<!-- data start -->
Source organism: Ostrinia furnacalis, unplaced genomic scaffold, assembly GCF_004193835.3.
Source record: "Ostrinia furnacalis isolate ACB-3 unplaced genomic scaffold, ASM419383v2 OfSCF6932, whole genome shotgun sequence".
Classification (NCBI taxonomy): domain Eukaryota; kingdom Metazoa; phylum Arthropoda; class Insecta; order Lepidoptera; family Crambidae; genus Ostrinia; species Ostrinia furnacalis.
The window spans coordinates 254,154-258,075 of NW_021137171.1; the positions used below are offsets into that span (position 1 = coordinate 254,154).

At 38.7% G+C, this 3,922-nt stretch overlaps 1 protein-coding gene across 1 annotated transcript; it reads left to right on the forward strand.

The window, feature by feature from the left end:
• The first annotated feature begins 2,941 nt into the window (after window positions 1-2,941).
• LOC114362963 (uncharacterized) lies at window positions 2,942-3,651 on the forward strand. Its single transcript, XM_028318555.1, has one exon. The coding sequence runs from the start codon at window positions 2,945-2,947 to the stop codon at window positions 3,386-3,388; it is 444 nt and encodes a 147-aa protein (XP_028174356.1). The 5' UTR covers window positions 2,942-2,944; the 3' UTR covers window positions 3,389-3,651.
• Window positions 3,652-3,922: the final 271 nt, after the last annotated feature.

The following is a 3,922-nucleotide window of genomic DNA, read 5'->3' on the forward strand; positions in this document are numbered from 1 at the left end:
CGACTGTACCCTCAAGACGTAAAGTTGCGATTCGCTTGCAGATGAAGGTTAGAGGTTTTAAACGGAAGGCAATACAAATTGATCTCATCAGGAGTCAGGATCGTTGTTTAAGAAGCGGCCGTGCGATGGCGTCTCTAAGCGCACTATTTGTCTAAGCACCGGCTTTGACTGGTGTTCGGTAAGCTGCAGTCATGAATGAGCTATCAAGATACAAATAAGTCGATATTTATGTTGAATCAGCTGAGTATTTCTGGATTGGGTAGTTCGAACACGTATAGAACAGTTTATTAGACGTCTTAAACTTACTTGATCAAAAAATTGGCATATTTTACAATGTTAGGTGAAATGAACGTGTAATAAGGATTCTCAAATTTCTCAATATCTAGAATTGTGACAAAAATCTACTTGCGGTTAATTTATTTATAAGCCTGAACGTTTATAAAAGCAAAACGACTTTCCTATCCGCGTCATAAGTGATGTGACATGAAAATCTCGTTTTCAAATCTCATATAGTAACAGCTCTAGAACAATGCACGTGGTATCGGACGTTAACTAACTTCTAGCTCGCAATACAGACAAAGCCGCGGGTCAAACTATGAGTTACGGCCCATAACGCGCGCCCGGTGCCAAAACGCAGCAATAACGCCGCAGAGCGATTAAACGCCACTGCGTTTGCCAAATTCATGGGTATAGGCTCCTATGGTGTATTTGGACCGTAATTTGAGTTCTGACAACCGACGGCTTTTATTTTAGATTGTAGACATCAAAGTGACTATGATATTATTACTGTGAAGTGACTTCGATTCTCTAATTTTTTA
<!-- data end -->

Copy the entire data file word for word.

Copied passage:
Source organism: Ostrinia furnacalis, unplaced genomic scaffold, assembly GCF_004193835.3.
Source record: "Ostrinia furnacalis isolate ACB-3 unplaced genomic scaffold, ASM419383v2 OfSCF6932, whole genome shotgun sequence".
Classification (NCBI taxonomy): domain Eukaryota; kingdom Metazoa; phylum Arthropoda; class Insecta; order Lepidoptera; family Crambidae; genus Ostrinia; species Ostrinia furnacalis.
The window spans coordinates 254,154-258,075 of NW_021137171.1; the positions used below are offsets into that span (position 1 = coordinate 254,154).

At 38.7% G+C, this 3,922-nt stretch overlaps 1 protein-coding gene across 1 annotated transcript; it reads left to right on the forward strand.

The window, feature by feature from the left end:
• The first annotated feature begins 2,941 nt into the window (after window positions 1-2,941).
• LOC114362963 (uncharacterized) lies at window positions 2,942-3,651 on the forward strand. Its single transcript, XM_028318555.1, has one exon. The coding sequence runs from the start codon at window positions 2,945-2,947 to the stop codon at window positions 3,386-3,388; it is 444 nt and encodes a 147-aa protein (XP_028174356.1). The 5' UTR covers window positions 2,942-2,944; the 3' UTR covers window positions 3,389-3,651.
• Window positions 3,652-3,922: the final 271 nt, after the last annotated feature.

The following is a 3,922-nucleotide window of genomic DNA, read 5'->3' on the forward strand; positions in this document are numbered from 1 at the left end:
CGACTGTACCCTCAAGACGTAAAGTTGCGATTCGCTTGCAGATGAAGGTTAGAGGTTTTAAACGGAAGGCAATACAAATTGATCTCATCAGGAGTCAGGATCGTTGTTTAAGAAGCGGCCGTGCGATGGCGTCTCTAAGCGCACTATTTGTCTAAGCACCGGCTTTGACTGGTGTTCGGTAAGCTGCAGTCATGAATGAGCTATCAAGATACAAATAAGTCGATATTTATGTTGAATCAGCTGAGTATTTCTGGATTGGGTAGTTCGAACACGTATAGAACAGTTTATTAGACGTCTTAAACTTACTTGATCAAAAAATTGGCATATTTTACAATGTTAGGTGAAATGAACGTGTAATAAGGATTCTCAAATTTCTCAATATCTAGAATTGTGACAAAAATCTACTTGCGGTTAATTTATTTATAAGCCTGAACGTTTATAAAAGCAAAACGACTTTCCTATCCGCGTCATAAGTGATGTGACATGAAAATCTCGTTTTCAAATCTCATATAGTAACAGCTCTAGAACAATGCACGTGGTATCGGACGTTAACTAACTTCTAGCTCGCAATACAGACAAAGCCGCGGGTCAAACTATGAGTTACGGCCCATAACGCGCGCCCGGTGCCAAAACGCAGCAATAACGCCGCAGAGCGATTAAACGCCACTGCGTTTGCCAAATTCATGGGTATAGGCTCCTATGGTGTATTTGGACCGTAATTTGAGTTCTGACAACCGACGGCTTTTATTTTAGATTGTAGACATCAAAGTGACTATGATATTATTACTGTGAAGTGACTTCGATTCTCTAATTTTTTA